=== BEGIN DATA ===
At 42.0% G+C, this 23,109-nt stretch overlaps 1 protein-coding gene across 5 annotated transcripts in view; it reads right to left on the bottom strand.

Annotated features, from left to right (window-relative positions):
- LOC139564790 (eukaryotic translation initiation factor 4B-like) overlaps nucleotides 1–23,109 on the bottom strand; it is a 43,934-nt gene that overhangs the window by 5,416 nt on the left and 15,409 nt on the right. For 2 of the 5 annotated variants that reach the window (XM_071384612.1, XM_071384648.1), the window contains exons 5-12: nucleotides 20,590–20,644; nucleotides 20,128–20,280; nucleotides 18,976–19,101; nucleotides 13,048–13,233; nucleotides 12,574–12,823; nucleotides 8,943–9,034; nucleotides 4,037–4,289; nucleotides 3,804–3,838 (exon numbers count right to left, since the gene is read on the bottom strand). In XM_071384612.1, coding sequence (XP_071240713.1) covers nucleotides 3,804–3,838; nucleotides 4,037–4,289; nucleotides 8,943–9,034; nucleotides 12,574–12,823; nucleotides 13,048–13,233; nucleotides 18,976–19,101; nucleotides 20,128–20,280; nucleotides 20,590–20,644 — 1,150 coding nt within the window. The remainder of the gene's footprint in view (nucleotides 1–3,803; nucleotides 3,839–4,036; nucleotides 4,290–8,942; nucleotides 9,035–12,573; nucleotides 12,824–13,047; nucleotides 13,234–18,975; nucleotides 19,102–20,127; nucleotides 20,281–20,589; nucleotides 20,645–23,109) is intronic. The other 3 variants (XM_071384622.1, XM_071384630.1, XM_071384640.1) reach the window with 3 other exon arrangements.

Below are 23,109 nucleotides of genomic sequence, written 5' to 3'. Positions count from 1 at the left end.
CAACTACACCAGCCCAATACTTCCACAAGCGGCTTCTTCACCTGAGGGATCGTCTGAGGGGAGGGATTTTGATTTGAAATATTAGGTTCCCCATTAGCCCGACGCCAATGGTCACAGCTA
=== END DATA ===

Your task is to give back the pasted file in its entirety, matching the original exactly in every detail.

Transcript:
At 42.0% G+C, this 23,109-nt stretch overlaps 1 protein-coding gene across 5 annotated transcripts in view; it reads right to left on the bottom strand.

Annotated features, from left to right (window-relative positions):
- LOC139564790 (eukaryotic translation initiation factor 4B-like) overlaps nucleotides 1–23,109 on the bottom strand; it is a 43,934-nt gene that overhangs the window by 5,416 nt on the left and 15,409 nt on the right. For 2 of the 5 annotated variants that reach the window (XM_071384612.1, XM_071384648.1), the window contains exons 5-12: nucleotides 20,590–20,644; nucleotides 20,128–20,280; nucleotides 18,976–19,101; nucleotides 13,048–13,233; nucleotides 12,574–12,823; nucleotides 8,943–9,034; nucleotides 4,037–4,289; nucleotides 3,804–3,838 (exon numbers count right to left, since the gene is read on the bottom strand). In XM_071384612.1, coding sequence (XP_071240713.1) covers nucleotides 3,804–3,838; nucleotides 4,037–4,289; nucleotides 8,943–9,034; nucleotides 12,574–12,823; nucleotides 13,048–13,233; nucleotides 18,976–19,101; nucleotides 20,128–20,280; nucleotides 20,590–20,644 — 1,150 coding nt within the window. The remainder of the gene's footprint in view (nucleotides 1–3,803; nucleotides 3,839–4,036; nucleotides 4,290–8,942; nucleotides 9,035–12,573; nucleotides 12,824–13,047; nucleotides 13,234–18,975; nucleotides 19,102–20,127; nucleotides 20,281–20,589; nucleotides 20,645–23,109) is intronic. The other 3 variants (XM_071384622.1, XM_071384630.1, XM_071384640.1) reach the window with 3 other exon arrangements.

Below are 23,109 nucleotides of genomic sequence, written 5' to 3'. Positions count from 1 at the left end.
CAACTACACCAGCCCAATACTTCCACAAGCGGCTTCTTCACCTGAGGGATCGTCTGAGGGGAGGGATTTTGATTTGAAATATTAGGTTCCCCATTAGCCCGACGCCAATGGTCACAGCTA